Oscar Conti

Oski (front and center) poses with fellow Argentine caricaturists of renown in 1979.

Oscar "Oski" Conti (1914  30 October 1979) was a prominent Argentine cartoonist and humorist.

Life and work

Oscar Esteban Conti was born in Buenos Aires in 1914. Enrolling at the National Fine Arts School, he helped finance his studies by creating caricatures for local advertisers. Following graduation, he studied scenography at the Buenos Aires Academy for Higher Studies.

Despite his distaste for the medium, Conti was hired by Cascabel magazine as a catoonist in 1942; at Cascabel, he first began signing his work as "Oski." Creating his only comic strip character, "Amarroto" (loosely translated as "Miser") for Rico Tipo in 1944 (one of the best-selling satirical weeklies in Argentina at the time), he was enlisted by humorist Carlos Warnes ("César Bruto") to illustrate his irreverent Versos y notisias, a weekly satire of current events in which photos of the news were replaced by Oski's mocking caricatures. His work was in growing demand during subsequent years, and his elongated human characters and featherless birds fixtures in a number of popular mainstream magazines and in Clarín, the most-widely circulated news daily in Argentina and Latin America.

His work brought him to the attention of French writer Jean-Paul Sartre, who had Oski create the backdrop for the Buenos Aires performance of his play, The Polite Prostitute in 1947. Irish writer George Bernard Shaw also turned to him for the Argentine premiere of his play, Androcles and the Lion, which played in 1953. Oski had an anthology of his work published in 1952, as well as an animated film, The First Foundation of Buenos Aires, in 1959. Made in an era in which such historical events were treated as sacrosanct epics by the State and much of the media, First Foundation was a slapstick look at the imposing Spanish Conquistadores and their conflict with retaliating indigenous peoples. A similar theme prevailed is his satirical comic book, The True History of the Indies, in 1968. He also illustrated unconventional editions of Argentine literary epics, such a University of Buenos Aires edition of Estanislao del Campo's Fausto (an adaptation of the traditional tale - here protagonized by a Gaucho). Sought-after internationally, he relocated to Santiago, Chile in 1970, partly out of support for President Salvador Allende. There, he illustrated Cabrochico Magazine until returning to Argentina in 1972.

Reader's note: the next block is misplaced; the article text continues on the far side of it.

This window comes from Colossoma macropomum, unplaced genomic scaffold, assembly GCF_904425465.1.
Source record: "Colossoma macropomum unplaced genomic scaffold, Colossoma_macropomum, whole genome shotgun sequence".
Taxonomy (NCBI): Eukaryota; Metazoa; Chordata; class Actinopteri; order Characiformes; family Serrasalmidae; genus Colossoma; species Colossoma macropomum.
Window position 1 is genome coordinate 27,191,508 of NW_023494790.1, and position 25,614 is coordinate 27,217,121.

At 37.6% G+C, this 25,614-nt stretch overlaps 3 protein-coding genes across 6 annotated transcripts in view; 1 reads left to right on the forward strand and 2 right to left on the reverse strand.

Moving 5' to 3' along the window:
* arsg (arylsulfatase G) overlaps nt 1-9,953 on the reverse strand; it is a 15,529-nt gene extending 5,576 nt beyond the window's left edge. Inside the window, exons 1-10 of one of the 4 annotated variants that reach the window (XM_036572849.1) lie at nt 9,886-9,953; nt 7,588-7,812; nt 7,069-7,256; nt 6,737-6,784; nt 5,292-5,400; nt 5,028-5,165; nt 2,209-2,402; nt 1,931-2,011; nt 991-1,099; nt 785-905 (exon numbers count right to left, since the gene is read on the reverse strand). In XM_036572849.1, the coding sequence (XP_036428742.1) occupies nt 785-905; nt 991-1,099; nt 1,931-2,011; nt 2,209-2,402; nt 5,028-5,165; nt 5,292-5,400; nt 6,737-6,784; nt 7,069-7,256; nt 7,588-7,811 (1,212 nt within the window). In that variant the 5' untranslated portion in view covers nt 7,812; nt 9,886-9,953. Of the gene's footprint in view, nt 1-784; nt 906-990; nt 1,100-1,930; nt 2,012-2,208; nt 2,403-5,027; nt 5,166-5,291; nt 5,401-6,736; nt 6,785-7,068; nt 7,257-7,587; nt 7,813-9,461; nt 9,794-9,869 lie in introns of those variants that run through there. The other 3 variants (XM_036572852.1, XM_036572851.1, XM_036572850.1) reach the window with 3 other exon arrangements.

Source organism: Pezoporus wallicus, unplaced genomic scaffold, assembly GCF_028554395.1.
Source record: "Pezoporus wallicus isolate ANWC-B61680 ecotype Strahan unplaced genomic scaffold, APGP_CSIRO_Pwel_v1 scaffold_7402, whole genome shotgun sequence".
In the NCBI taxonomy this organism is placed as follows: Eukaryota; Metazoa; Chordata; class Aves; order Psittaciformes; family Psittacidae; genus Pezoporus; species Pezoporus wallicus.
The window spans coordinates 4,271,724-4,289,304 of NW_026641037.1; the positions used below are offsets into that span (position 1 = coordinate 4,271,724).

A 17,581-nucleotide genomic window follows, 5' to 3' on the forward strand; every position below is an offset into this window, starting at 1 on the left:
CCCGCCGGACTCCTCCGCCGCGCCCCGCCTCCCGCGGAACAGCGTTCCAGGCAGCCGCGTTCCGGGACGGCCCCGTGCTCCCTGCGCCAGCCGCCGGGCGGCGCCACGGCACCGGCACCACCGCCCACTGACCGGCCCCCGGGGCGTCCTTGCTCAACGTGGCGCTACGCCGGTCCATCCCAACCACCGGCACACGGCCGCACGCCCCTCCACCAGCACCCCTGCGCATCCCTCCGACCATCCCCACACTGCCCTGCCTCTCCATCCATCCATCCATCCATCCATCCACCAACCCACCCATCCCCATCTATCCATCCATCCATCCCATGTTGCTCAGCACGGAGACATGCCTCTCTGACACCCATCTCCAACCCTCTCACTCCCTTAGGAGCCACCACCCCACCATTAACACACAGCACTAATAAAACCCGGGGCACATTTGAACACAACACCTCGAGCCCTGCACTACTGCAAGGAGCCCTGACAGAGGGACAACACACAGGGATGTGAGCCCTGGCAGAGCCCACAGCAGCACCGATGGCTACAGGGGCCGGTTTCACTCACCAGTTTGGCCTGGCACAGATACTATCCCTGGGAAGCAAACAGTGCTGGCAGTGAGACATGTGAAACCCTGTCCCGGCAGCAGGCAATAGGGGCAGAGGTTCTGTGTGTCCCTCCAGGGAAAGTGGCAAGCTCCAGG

Oski contributed to the left-wing Satiricón magazine in Buenos Aires. He illustrated the best-selling True History of Sports in 1973 and published another anthology, Oski in His Own Ink. Satiricón's closure by executive order in 1974, however, led Oski to begin eschewing political subject matter, instead working with César Bruto in The Brutoski Medicinal Handbook (a would-be Medical school textbook) and their unique version of the seminal Salerno School of Medicine's medieval compendium.

The worsening climate of political violence and repression in Argentina during 1975 led Oski to move to Barcelona, Spain late that year, where he briefly worked for Lumen Publishing. Relocating to Rome in 1976, he illustrated a number of left-leaning periodicals such as Italy's L'Unità, though his declining health and a certain loosening of restrictions by Argentina's dictatorship in 1979 led him to return. Contributing a segment in a public television mockumentary of the 1978 FIFA World Cup (won by Argentina), Oski died on October 30, 1979, at 65. Numerous posthumous anthologies of his work have been published since, notably El Maestroski in 1989.

External links

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